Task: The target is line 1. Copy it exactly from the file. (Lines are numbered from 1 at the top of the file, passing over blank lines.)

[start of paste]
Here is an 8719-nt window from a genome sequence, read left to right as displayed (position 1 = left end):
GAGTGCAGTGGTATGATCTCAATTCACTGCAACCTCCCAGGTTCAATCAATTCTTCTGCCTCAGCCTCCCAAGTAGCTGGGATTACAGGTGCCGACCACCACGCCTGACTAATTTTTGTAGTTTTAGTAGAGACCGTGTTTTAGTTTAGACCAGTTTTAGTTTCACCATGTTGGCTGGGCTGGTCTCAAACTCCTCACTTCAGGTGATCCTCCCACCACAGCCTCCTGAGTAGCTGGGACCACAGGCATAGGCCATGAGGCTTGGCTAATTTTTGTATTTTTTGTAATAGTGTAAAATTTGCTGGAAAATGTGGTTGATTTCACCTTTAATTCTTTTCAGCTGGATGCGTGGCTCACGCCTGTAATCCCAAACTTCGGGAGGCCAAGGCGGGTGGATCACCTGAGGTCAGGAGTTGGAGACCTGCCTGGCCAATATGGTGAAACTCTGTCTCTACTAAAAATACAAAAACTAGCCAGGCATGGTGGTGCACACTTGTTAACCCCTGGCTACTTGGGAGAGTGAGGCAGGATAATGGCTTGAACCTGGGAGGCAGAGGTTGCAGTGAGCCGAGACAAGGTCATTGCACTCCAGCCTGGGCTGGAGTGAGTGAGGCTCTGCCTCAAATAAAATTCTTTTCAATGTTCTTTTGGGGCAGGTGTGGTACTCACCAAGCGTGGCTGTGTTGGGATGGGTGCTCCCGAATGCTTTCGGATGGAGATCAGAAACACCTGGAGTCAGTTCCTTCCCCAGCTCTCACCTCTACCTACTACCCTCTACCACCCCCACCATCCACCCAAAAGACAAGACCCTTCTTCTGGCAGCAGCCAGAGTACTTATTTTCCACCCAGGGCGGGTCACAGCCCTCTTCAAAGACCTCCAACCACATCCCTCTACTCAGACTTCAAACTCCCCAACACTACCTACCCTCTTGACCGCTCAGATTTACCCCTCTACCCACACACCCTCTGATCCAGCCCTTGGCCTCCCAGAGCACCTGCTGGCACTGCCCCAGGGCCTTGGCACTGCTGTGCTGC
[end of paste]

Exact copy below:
Here is an 8719-nt window from a genome sequence, read left to right as displayed (position 1 = left end):